Feature: Australians voice support for Chinese combating coronavirus at National Multicultural Festival

Source: Xinhua| 2020-02-23 13:12:26|Editor: huaxia

by Xinhua Writers Bai Xu, Yue Dongxing

CANBERRA, Feb, 23 (Xinhua) -- The China stage at the annual Australian National Multicultural Festival in 2020 was less glitzy, as actors and actresses in China were unable to come due to the COVID-19 outbreak.

However, it seemed to attract more visitors this year, who signed their names and left encouraging words on a banner bearing the slogan: Be Strong, China!

This year sees the 24th version of the National Multicultural Festival, one of the largest events of its kind in Australia which ran from Friday to Sunday.

As of Saturday noon, the banner has collected more than 500 signatures in less than a day.

"Good luck Wuhan, hopefully a cure or vaccine is found soon," wrote Julie Bennett, a doctor who wanted to send a message that China is not alone combating the epidemic.

"It's a sad situation. We support all our friends and brothers and sisters in China," Bennett told Xinhua, adding she also would like to send a message to the Chinese combating the epidemic: "You are not alone."

"Be strong Wuhan," Alice Yeardley wrote carefully in Chinese characters. She is a student from the Australian National University and has several Chinese schoolmates who were not able to return for the new semester due to the epidemic. "Hope everything gets better in the future," she said.

"Dear Wuhan, I am sorry for your pain and grief," Natasha Cross wrote. The librarian had studied with people from China before and said they were all lovely people.

Louise Salway signed with her young children Joey and Delilah. "My daughter has got a teacher from China," she said. "We understand it must be really hard for people (in China) at the moment, but we support you."

Kylie Gibson who worked for the Department of Defense has planned to go to China this year before her trip was canceled. "We love you and give you strength. Visit you soon," she wrote.

The three-day event saw local residents at different ages and with different skin colors coming to sign on the banner. According to Robert Johnson, a Chinese Australian Liberal candidate who initiated the campaign, more than 2,000 people have signed as of Saturday evening.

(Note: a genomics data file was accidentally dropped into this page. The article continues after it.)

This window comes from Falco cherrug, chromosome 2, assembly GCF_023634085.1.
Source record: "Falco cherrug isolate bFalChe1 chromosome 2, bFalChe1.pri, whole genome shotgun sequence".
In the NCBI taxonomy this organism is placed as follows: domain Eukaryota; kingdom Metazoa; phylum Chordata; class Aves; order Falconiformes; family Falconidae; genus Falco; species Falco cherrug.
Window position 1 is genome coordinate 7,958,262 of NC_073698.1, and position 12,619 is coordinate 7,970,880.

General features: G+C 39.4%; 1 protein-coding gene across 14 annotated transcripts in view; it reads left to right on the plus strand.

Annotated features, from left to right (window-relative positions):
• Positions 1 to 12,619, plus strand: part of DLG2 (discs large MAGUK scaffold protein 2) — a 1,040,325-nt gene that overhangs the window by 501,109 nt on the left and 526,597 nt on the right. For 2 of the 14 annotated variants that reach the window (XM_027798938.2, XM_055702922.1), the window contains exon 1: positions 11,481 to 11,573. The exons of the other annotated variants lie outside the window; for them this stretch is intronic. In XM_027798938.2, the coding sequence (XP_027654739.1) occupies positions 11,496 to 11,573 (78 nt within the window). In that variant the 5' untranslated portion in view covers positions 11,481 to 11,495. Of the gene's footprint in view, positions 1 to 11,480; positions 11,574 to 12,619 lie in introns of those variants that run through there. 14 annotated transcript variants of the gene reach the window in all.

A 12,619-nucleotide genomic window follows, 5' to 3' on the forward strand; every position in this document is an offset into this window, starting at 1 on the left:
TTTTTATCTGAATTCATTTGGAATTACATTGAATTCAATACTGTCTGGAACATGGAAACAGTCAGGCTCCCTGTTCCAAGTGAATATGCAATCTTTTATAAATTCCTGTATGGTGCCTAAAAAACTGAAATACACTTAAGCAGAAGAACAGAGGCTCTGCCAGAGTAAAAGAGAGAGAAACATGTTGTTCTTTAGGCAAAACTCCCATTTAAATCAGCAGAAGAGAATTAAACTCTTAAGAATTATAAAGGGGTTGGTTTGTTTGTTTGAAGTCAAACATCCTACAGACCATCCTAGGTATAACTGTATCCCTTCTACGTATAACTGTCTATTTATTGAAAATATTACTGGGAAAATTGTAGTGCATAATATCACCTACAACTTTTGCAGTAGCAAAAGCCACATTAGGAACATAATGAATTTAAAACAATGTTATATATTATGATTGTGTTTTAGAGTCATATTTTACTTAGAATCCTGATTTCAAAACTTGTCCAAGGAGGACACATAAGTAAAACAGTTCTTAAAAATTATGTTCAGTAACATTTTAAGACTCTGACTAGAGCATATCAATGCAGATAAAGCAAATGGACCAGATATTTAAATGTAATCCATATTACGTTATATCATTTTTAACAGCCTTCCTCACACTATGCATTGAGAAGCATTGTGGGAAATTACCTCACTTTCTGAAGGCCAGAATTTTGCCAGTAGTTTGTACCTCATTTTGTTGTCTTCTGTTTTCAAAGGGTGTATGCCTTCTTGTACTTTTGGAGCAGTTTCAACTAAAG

Some people thanked Wuhan and China for their efforts to contain the epidemic, while others expressed their wishes.

Johnson showed Xinhua signatures of David Hurley, Governor-General of the Commonwealth of Australia, and his wife Linda.

"We would like to send the banner ultimately to Wuhan to let people there know that we in Canberra are with them," he told Xinhua.

The banner signing was not the only event to show people's support to China.

The Chinese lion and dragon dancers are the first squad among all groups participating in the street parade on Saturday, which drew over 2,000 performers representing different cultures. Before they started, the Chinese performers shouted "Be Strong China, Be Strong Wuhan."

Volunteers held a box in the street, where some visitors donated for Wuhan.

"We congratulate the Chinese government for all that you're doing to manage the situation, and we look forward to or being resolved very soon," said Alistair Coe, leader of the Liberal Party in the Australian Capital Territory (ACT).

He noted that more than 160 languages are spoken in Canberra and a very important component of the city is the Chinese community.

"We have a wonderful Chinese community in Canberra," he said. "We're blessed to have an extraordinary contribution in so many different sectors."

This view was shared by ACT Chief Minister Andrew Barr who told Xinhua that the National Multicultural Festival is an event that brings people from all over the world to celebrate cultural diversity.

"We understand just how difficult it is in China at the moment. So we encourage everyone to stay strong and to be passionate," he said.

"I'm sure that the world health authorities and Chinese health authorities will be continuing to work to contain the virus and create a vaccine, and we do hope that things will return to normal as soon as possible...The future will be bright once we get through."

"I was touched by the Chinese communities here showing their love and support to those affected by the COVID-19 epidemic," said Wang Xining, minister of the Chinese Embassy to Australia.

He said the embassy received messages from Australian people of all walks of life, including businessmen, headmasters from universities, and politicians.

"I am sure that under the leadership of our government, the epidemic could be quickly contained, and may our relationship with Australia see a new opportunity of development afterwards," Wang said.